10 tips for moving out of your parents’ house

author avatar Written by Aaron Steed

With increases in rent prices across the country, more and more Millenials move home after college. That way you can save money and prepare yourself for all the difficulties that come along with setting out on your own.

Whether you’re 23 or 28, leaving home as an adult is an especially difficult and stressful process. With that being said, moving out is a huge step in pivoting towards independence and it’s often the first step in building out your own life away from home.

Planning on heading out on your own and moving out for the first time? We have some tips to help you make a smooth transition from your parent’s house out into the real world!

10 tips for moving out on your own

1. Set a date and stick to it 

Setting a specific move-out date is the best way to avoid procrastinating on moving. We also suggest telling your friends and family about your plan as they’ll be pivotal in holding you to it if you start to waver. 

2. Nail down your finances

Moving out on your own is an important step in adulthood, but if your finances aren’t in order, problems will arise. You need to make sure you have enough money to cover the first couple months of rent should anything with your income change. This includes budgeting out all the expenses that come with moving like hiring a moving company, purchasing new furniture, paying security deposits, application fees, and more. 

3. Lock down a steady income

Without a steady income coming in every month, paying your bills will become an extremely stressful task. This often leads to detrimental long-term financial woes like credit-card debt and late payments showing up on your credit score. Moving out isn’t worth it if it means damaging your personal finances in the short and long run. 

You might be holding out for the perfect job after graduating from college. Knowing what you want is important, but taking an entry-level position, even if it’s not related to your major is common. Use this as a way to get your foot in the door and build-up valuable life and work experience.  

4. Practice budgeting while you still live at home

If you’re living at home, you’re probably not paying rent. That’s a great way to save up some money before moving on out. With that being said, paying rent is a great way to learn more about budgeting and monitoring your spending habits. We suggest working out a plan with your parents to start paying them a certain amount of rent each month. It may be hard at first, but in the long run, it will be an immense help in teaching you how to make regular payments.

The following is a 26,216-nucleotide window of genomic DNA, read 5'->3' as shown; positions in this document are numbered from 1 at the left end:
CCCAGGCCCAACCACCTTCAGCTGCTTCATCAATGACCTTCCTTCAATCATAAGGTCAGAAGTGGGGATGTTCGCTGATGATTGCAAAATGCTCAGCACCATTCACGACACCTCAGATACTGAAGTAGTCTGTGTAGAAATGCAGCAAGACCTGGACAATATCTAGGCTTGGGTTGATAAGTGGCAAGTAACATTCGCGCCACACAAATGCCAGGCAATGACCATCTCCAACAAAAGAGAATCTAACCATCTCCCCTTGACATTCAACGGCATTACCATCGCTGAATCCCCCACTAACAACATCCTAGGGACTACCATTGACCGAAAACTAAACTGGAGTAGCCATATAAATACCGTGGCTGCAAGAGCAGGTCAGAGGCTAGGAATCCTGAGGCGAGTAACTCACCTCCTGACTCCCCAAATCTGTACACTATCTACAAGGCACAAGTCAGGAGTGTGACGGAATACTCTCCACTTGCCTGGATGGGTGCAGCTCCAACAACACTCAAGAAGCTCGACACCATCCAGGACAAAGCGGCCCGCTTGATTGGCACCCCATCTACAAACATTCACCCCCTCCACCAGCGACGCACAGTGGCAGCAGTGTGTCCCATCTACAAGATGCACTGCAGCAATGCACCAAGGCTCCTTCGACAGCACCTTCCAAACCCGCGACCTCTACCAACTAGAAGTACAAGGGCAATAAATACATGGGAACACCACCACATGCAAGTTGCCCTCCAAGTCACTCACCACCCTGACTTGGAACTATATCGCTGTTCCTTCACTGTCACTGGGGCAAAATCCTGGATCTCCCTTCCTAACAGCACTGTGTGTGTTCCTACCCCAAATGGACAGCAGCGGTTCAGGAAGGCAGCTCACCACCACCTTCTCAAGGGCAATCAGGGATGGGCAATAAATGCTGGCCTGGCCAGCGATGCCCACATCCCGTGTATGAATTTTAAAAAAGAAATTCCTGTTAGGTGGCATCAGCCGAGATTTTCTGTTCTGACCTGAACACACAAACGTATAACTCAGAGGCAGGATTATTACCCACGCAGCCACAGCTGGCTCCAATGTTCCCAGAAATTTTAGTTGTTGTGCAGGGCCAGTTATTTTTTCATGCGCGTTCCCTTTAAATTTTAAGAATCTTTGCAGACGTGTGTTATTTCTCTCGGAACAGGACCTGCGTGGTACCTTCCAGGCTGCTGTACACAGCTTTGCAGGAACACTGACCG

5. Find a roommate to help pay rent

Depending on where you live and the cost of rent, you might need to offset some of that cost by adding a roommate or two. This will reduce the amount you’ll pay each month and allow you to afford a better rental. 

While it may take some time to adjust to living with another person, it might just help you combat any loneliness that might come along with moving out on your own. To really save money, you can look to move-in with someone wanting to fill a room in their apartment, which is often much cheaper than signing your own lease. 

6. Find a place to live

Finding a suitable apartment can take time. This is especially true if you’re looking along with multiple roommates. Check out sites like apartments.com, rent.com. Zillow.com, and HotPads to get a feel for the market. Make sure you keep your budget in mind and are able to comfortably make payments as well as account for other living expenses. Something to also keep in mind is the proximity to your current place of work as well as the amenities that your surrounding area offers. 

7. Plan your move and hire a professional moving company

Hiring a professional moving company can take most of the hassle and stress out of moving. More specifically, they’ll ensure your belongings are moved as fast and safe as possible. Moving is already expensive, so hiring movers should be something you budget out beforehand. Getting a free quote in advance helps you lock down your moving budget before the movers even arrive. 

8. Gather the basics to furnish your new space

When it comes to furnishing your place, there are plenty of options that won’t break the bank. Ikea is the perfect option for a starter apartment with affordable furniture you put together yourself. Additionally, renting furniture is a great way to save money and time. Companies like Cort and Rent-A-Center are two great options. Remember, this is your first apartment and you don’t need to deck it out with expensive furniture that will be hard to move from place to place. 

9. Move in

Now that you have a place to rent and a plan to furnish it, it’s time to move-in! Get yourself settled and enjoy decorating your space. You might even want to throw a little house-warming party to celebrate your newfound independence and show off your apartment. 

10. Explore your new neighborhood


Once you’re settled in, exploring your new neighborhood and getting a lay of the land is an important first step in getting your bearings and feeling like you’re part of the neighborhood. We also suggest becoming a regular at a local coffee shop or restaurant. That way you can develop a routine and see friendly faces every day.

Closing thoughts

Whether you’re moving locally, or across state lines, stepping out on your own for the first time is a giant step. Cold feet and anxiety are to be expected, but you’ll be surprised at your strength when ripping the band-aid off and moving forward towards independence. Last but not least, don’t be afraid to ask your parents for help. They’ve likely been through the moving process plenty of times and will make for a great support system. Good luck with your move!

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